Star candidates and the celebritification of politics

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Dr Lauren Rosewarne

Senior Lecturer 
School of Social and Political Sciences
The University of Melbourne

I’ll admit, my gut reaction to celebrities seeking public office is a negative one.


There’s something particularly jarring about actors (Ronald Reagan, Arnold Schwarzenegger, Fred Thompson, Clint Eastwood), athletes (Kirstie Marshall, Justin Madden), cruise-ship crooners (Mario Berlusconi) and bloody wrestlers (Jesse “The Body” Ventura) seeking to position themselves as our best, our brightest, our betters and ultimately our leaders.


This is of course, completely judgmental of me. Besides, while it may be easy to point to skiing, appearances on Law and Order and an ability to tussle in spandex as attributes fairly irrelevant for high office, it’s a much harder task to identify what qualities we actually want.


In Australia former union officials, lawyers, teachers and increasingly political staffers are disproportionately represented in parliament. Are these careers better preparation for office than sports or the stage? If we’re not entirely sure what we want on a candidate’s CV, then does a history of success – regardless of the field – actually prove to be useful information?


Is the candidacy therefore, of a widely acclaimed singer-songwriter like Tex Perkins a sign of true democracy in action or is it demonstration yet again, about what a farce the whole show has become?


My prejudice against entertainers seeking office isn’t so much about the deficits of individual candidates of course, but more so reflective of a broader concern about the extent to which celebrity has become important in politics.


I mentioned “name recognition” earlier and of course, if you’re a celebrity all the hard yards of introducing yourselves to constituents is done: they know you already, you’ve saved a whole bunch of money on posters and the real work centres on getting votes.


And here’s the tricky part.


The influence of celebrity culture on politics is identifiable every time a candidate does a magazine interview, a morning news show, a late night chat show. Every single time they frock-up for red-carpet event.


Equally it’s identifiable through the charm offensive. And this is far more insidious than the kissing of a few babies.


I asked earlier what attributes we want in our leaders. A tricky question. So tricky in fact, that the media - whose skills in reporting faff and frivolity are well honed – rapidly answer it for us by spotlighting likability.


Could we imagine, say, having a beer with this person? Inviting them around for a Sunday roast? Does their rapport with their partner seem natural, seem loving? Could we trust them to walk our spaniel? Do they have a suitably wholesome sex life? Have they ever harboured a same-sex erotic fantasy? Do they enjoy an appropriate number of Australian sports? Will they wear a team jumper if the need arises? Separate their rubbish? Do they pray to the right God, know the price of an appropriate number of consumer goods and speak with words without too many syllables? What’s their resting heart rate? Do they regularly ring their mother? Would they bring us chicken soup if we took ill? How often do they swear?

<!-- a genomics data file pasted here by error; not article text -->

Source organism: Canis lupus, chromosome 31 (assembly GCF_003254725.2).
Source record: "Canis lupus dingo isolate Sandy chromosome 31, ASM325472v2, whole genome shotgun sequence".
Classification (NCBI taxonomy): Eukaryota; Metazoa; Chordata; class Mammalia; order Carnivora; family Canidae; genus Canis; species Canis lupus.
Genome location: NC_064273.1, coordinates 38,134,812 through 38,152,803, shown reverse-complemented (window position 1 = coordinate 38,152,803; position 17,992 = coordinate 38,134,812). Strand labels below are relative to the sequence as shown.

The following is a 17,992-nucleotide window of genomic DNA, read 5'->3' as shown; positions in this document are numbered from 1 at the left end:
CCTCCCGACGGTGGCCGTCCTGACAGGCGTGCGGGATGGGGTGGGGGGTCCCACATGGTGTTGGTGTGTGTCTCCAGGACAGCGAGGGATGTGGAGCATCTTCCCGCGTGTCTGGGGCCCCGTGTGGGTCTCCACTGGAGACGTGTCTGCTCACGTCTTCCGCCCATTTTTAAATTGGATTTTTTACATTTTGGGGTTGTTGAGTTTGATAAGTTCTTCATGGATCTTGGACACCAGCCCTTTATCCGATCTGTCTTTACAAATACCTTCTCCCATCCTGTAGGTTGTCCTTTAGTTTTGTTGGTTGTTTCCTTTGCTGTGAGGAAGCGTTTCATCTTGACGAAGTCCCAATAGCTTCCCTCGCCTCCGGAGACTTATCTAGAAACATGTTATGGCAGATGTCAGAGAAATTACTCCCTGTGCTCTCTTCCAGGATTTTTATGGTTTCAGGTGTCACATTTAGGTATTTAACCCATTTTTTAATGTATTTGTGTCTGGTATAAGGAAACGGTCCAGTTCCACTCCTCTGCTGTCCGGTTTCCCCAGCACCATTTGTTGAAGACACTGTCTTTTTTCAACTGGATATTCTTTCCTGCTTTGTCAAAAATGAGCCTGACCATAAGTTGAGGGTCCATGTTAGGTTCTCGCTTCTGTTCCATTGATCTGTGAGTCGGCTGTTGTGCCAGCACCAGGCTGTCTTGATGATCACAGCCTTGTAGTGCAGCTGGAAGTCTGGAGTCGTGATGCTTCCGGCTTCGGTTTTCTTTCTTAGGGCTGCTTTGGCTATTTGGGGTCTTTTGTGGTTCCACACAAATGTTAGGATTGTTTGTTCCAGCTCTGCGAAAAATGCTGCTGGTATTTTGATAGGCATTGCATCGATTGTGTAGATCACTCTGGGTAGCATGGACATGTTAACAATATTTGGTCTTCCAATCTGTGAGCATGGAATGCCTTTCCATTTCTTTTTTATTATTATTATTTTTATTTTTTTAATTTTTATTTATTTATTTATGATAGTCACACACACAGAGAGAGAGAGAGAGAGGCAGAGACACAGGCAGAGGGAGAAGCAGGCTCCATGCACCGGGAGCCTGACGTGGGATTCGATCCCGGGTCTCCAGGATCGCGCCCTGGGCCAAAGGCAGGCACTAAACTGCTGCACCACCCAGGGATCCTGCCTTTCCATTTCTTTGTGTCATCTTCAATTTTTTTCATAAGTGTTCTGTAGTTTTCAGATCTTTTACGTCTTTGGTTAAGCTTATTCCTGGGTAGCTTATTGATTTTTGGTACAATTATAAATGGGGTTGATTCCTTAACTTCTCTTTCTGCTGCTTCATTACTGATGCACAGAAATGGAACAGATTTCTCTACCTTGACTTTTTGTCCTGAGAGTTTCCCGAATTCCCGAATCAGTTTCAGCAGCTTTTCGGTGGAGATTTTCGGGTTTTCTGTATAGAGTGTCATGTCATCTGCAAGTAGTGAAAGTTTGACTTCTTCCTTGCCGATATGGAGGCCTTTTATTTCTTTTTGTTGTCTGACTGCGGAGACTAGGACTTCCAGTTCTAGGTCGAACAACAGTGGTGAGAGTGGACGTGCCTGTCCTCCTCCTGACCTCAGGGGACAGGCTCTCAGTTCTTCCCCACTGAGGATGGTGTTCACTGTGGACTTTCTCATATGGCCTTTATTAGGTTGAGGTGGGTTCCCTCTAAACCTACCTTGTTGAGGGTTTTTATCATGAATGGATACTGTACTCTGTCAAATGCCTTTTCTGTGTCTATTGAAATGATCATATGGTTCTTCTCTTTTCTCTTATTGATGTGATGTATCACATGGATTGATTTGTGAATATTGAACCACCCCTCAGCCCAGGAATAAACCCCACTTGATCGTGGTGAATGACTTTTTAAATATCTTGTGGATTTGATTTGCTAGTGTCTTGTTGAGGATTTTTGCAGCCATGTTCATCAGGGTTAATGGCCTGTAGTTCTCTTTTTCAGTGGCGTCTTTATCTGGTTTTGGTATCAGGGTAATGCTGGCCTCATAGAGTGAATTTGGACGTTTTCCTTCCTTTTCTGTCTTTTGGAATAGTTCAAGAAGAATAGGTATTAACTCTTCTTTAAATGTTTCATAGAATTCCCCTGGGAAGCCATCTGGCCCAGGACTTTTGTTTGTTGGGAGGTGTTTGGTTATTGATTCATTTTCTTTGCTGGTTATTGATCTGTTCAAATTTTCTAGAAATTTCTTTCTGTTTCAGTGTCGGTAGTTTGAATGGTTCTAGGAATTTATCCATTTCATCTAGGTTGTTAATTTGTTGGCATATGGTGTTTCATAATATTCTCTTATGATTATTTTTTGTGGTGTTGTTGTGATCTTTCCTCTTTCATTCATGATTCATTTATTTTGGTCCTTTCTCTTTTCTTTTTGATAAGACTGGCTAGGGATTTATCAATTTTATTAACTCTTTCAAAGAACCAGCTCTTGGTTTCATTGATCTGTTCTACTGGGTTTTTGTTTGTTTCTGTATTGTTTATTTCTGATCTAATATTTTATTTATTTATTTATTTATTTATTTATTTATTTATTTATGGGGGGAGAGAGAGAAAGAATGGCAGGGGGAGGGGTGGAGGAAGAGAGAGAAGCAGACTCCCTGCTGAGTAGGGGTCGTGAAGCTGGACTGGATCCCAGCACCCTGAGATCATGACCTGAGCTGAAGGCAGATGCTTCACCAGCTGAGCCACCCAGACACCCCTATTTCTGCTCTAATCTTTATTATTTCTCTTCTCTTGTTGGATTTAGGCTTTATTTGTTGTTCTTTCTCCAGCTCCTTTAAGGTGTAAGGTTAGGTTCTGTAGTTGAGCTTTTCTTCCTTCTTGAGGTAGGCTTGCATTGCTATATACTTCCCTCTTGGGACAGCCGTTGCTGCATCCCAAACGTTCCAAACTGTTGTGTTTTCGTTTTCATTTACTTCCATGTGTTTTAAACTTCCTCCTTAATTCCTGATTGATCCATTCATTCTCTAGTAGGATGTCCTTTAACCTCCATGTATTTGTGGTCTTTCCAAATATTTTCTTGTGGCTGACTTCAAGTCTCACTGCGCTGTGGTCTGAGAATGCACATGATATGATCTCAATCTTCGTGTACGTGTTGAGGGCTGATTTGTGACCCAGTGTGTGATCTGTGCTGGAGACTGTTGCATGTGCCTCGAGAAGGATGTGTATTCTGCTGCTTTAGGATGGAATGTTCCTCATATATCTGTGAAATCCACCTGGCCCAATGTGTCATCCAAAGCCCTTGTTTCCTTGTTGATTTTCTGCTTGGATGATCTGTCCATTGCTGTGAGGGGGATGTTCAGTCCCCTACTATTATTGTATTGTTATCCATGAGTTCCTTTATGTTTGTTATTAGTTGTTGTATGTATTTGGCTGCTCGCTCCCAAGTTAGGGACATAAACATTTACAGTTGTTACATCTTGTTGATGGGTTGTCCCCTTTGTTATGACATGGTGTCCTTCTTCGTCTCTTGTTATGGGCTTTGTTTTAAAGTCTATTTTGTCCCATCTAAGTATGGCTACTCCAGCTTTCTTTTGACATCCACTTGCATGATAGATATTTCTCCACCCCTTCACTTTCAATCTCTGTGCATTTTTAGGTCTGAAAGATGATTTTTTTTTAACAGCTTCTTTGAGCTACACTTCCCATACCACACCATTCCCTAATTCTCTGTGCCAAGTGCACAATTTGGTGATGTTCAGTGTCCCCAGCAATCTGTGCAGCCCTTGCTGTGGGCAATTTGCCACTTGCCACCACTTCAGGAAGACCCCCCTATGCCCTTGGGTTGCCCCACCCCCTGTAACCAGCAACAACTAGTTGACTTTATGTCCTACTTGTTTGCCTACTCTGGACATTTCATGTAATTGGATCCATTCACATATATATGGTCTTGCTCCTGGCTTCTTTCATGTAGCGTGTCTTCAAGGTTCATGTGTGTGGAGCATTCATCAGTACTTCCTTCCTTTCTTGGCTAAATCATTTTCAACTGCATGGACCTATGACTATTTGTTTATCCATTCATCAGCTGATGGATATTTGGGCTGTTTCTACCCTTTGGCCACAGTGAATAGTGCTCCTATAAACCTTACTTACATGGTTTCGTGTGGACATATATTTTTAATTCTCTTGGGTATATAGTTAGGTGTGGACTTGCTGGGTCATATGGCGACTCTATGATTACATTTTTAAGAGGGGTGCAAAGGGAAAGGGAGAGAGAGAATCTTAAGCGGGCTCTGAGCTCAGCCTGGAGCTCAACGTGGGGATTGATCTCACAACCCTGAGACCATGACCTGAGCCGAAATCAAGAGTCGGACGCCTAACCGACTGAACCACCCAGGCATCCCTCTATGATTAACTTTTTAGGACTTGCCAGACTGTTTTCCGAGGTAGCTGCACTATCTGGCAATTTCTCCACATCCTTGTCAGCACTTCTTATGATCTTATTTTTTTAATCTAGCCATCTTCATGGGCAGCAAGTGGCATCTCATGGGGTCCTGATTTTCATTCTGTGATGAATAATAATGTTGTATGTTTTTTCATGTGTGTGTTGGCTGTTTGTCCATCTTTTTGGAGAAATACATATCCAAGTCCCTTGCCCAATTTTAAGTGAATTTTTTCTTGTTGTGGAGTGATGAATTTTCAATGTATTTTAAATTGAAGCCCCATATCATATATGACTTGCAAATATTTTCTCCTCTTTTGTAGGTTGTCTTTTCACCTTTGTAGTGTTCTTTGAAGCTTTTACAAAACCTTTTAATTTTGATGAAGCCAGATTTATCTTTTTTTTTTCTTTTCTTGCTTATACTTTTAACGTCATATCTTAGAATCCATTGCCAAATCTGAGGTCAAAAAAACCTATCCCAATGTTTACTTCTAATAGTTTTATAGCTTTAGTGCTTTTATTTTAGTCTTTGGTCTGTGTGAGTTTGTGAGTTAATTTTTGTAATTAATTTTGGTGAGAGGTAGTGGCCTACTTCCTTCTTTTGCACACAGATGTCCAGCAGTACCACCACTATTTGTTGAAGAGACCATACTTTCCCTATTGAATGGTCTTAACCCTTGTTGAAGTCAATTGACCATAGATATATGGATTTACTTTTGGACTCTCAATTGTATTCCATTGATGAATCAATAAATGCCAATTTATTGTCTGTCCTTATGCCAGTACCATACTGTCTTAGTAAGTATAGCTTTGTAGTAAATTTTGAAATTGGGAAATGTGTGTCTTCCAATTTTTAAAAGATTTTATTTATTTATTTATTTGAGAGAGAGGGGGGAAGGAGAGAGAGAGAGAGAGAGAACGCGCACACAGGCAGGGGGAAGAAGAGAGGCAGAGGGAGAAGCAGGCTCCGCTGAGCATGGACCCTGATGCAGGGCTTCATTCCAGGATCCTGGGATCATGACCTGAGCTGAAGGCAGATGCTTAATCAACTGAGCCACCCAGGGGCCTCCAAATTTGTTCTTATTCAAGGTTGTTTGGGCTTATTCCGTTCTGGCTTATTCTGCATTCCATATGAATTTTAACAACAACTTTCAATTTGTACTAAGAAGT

On one hand picking a candidate on the grounds of likability is ridiculously misguided. Afterall, our siblings and BFFs are people we’re crazily fond of, but they’re not necessarily the person we’d pick as banker in a game of Monopoly, trust to water our plants when we’re away or be relied upon to rouse us from our doona when it all feels too much.


None of these things have anything whatsoever to do with the ability to govern effectively and yet we use this dodgy set of criteria to ascertain to vote people into office. Continually.


This isn’t however, particularly surprising. Charm is simply the material we have at our disposal. In a world of low attention spans and lazy journalism, focusing on the easy stuff and sidelining the complexity of policy is typical. Because even when voters are listening, they’re rarely believing.


So does any of it matter? If there’s no agreed upon way to gauge politician effectiveness and if there’s no data linking background with political prowess, is it relevant that our political talent pool is muddied by fame?


Yes. Because when surveys consistently show that we feel about politicians the way we do with other professional miscreants like real estate agents or used car peddlers, it matters a great deal.


Which begs the question, do we only have ourselves to blame? Is it time, then, for a reminder of that Alexis de Tocqueville quote about us getting the government we deserve?


Dr Lauren Rosewarne is a Senior Lecturer in the School of Social and Political Sciences at the University of Melbourne and is the author of six books on the media, sexuality and popular culture. For more information visit